October is breast cancer awareness month and if it saves just one life it was worth it. Breast cancer gets a lot of attention but still the number of breast cancer cases has not decreased as far as professionals hoped. Let’s have a look at some facts about breast cancer.
Breast Cancer Facts
- In women the biggest risk factor is increasing age – approximately 81% of breast cancers occur in women over the age of 50
- The number of women being diagnosed with breast cancer is increasing but survival rates are also increasing as a result of earlier detection and better treatment options.
- Breast cancer also affects men, although it is rare.
Breast Cancer Fiction
Five years past diagnosis means I’ve got the ‘all clear’. As well as potentially experiencing long-term side effects of treatment, patients face uncertainty that their cancer can return anytime.
Stress causes breast cancer. Studies have found no direct link between stress and breast.
Breast cancer is mainly a hereditary disease. Breast cancer can run in families, but fewer than 10% of breast cancer cases are genetic.
Let’s look at breast cancer stats around the world.
In the UK:
- Nearly 50,000 people are diagnosed with breast cancer each year in the UK.
- That’s 1 person every 10 minutes diagnosed with breast cancer
- In the UK just over 12,000 people die from breast cancer annually
- Breast cancer is the second biggest cause of death from cancer for women.
- An estimated 550,000 people living in the UK today who have had a diagnosis of breast cancer
- In women under the age of 35, breast cancer is the most commonly diagnosed cancer.
- Just over 4,000 people are diagnosed with breast cancer in Scotland annually.
- Around 1,000 people die each year from breast cancer
- 1.4% of women in Scotland have been diagnosed with breast cancer.
- Just over 2,600 women are diagnosed with breast cancer each year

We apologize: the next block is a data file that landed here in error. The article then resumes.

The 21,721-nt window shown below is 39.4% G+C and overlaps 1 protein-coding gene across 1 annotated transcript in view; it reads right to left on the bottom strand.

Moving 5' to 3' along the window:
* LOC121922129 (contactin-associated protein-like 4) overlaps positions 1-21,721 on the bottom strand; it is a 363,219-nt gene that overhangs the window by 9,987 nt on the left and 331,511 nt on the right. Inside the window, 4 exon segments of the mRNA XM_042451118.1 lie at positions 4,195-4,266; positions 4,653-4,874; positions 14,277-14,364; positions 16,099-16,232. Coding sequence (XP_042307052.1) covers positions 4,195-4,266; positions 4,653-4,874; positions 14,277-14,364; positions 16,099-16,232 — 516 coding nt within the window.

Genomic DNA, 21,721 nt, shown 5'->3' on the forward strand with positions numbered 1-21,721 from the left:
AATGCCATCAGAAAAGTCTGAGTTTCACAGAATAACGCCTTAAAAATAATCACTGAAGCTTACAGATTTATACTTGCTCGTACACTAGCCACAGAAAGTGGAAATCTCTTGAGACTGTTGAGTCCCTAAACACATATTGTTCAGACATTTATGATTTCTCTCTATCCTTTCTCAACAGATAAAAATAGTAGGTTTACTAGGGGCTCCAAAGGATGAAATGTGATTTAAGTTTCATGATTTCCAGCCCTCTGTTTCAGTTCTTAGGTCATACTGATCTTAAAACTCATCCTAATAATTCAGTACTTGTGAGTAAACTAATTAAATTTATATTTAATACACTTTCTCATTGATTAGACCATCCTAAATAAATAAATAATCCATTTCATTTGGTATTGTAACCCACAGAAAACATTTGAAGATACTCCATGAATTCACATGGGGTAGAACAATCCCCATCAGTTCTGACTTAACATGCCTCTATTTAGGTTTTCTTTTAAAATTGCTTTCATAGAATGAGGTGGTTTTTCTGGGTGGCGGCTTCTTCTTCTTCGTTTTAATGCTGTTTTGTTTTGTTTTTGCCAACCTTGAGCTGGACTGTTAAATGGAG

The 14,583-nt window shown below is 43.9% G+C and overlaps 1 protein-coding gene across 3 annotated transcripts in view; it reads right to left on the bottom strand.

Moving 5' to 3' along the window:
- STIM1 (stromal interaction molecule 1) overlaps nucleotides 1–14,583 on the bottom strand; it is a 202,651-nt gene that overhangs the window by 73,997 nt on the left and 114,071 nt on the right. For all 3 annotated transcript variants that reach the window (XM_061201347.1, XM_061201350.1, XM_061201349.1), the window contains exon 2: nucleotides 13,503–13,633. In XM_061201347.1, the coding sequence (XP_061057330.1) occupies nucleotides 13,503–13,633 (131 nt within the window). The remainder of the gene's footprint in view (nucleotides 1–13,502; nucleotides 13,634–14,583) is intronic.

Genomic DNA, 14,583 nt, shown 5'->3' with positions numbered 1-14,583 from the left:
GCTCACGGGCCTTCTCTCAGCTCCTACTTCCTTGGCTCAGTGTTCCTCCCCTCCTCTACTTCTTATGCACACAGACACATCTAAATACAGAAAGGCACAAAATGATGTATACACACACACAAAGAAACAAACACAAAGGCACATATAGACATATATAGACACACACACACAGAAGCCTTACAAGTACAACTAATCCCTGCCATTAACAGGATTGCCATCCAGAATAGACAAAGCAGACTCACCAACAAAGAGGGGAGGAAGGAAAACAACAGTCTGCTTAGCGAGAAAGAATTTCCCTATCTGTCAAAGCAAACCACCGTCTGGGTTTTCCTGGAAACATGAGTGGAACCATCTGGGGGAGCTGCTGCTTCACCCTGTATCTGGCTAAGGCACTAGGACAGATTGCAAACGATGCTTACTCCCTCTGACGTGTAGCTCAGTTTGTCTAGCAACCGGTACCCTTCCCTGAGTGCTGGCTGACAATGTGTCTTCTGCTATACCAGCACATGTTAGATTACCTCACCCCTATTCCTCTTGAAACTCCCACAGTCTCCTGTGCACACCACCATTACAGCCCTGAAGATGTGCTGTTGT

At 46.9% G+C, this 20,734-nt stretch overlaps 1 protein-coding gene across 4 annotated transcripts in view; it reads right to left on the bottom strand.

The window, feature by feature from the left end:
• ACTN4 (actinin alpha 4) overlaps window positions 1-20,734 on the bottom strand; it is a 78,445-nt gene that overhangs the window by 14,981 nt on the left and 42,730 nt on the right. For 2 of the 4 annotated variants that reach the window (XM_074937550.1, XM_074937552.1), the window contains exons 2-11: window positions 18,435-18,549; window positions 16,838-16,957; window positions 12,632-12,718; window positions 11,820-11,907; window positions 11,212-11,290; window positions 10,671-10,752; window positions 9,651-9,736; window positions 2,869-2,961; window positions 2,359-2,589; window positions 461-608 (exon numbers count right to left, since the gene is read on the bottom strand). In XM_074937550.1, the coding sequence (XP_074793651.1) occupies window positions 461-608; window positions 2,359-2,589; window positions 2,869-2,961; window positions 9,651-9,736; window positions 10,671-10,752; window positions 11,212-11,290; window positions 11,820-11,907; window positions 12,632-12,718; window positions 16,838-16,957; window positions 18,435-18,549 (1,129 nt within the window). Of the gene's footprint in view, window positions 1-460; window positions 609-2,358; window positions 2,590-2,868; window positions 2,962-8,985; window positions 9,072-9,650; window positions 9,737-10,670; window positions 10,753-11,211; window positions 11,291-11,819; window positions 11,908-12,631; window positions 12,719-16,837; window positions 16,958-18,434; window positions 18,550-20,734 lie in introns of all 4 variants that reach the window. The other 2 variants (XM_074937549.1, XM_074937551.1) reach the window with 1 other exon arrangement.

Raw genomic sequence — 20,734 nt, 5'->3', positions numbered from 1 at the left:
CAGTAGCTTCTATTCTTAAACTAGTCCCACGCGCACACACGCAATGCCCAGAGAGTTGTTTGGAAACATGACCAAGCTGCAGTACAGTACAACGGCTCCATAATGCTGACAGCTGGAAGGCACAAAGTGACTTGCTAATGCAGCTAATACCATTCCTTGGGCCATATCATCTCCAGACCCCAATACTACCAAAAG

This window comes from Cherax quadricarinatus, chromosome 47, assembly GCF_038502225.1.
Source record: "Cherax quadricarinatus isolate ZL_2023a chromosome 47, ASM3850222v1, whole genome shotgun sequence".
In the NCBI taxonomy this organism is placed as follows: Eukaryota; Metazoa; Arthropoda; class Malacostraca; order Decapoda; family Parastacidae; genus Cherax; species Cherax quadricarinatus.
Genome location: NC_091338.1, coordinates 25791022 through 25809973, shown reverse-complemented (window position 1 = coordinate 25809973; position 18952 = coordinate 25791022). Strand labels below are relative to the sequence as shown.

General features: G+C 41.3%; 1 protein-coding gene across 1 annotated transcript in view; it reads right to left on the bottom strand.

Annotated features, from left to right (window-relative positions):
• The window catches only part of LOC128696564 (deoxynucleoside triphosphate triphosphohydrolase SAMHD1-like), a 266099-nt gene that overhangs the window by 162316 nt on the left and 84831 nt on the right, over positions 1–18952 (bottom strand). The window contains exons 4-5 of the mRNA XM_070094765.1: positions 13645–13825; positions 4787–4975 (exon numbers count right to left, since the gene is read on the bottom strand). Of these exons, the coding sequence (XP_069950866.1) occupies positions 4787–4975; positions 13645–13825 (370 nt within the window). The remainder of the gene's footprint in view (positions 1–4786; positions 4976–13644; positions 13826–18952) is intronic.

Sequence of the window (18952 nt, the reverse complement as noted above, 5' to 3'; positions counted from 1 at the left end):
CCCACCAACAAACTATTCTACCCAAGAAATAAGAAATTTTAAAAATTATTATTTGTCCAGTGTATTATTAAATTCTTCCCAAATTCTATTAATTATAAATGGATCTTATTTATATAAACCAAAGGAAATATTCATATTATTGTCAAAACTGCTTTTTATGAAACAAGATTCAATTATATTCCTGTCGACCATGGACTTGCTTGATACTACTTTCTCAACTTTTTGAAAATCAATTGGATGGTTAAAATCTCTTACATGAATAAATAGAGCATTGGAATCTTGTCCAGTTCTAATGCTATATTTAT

- Breast cancer is the most common cancer in women in Wales
- Annually there were 627 deaths from breast cancer in 2008.
In the US
- About 1 in 8 U.S. women (just under 12%) will develop invasive breast cancer over the course of her lifetime.
- In 2011, an estimated 230,480 new cases of invasive breast cancer were expected to be diagnosed in women in the U.S., along with 57,650 new cases of non-invasive (in situ) breast cancer.
- From 1999 to 2005, breast cancer incidence rates in the U.S. decreased by about 2% per year. The decrease was seen only in women aged 50 and older.
- About 39,520 women in the U.S. were expected to die in 2011 from breast cancer, though death rates have been decreasing since 1990 — especially in women under 50.
- Besides skin cancer, breast cancer is the most commonly diagnosed cancer among American women. Just under 30% of cancers in women are breast cancers.
- About 15% of women who get breast cancer have a family member diagnosed with it.
- About 85% of breast cancers occur in women who have no family history of breast cancer.
- On average, 445 Canadian women will be diagnosed with breast cancer every week, an increase of 9 women per week from 2009.
- Approximately 19% of breast cancer will be diagnosed in women under age 50.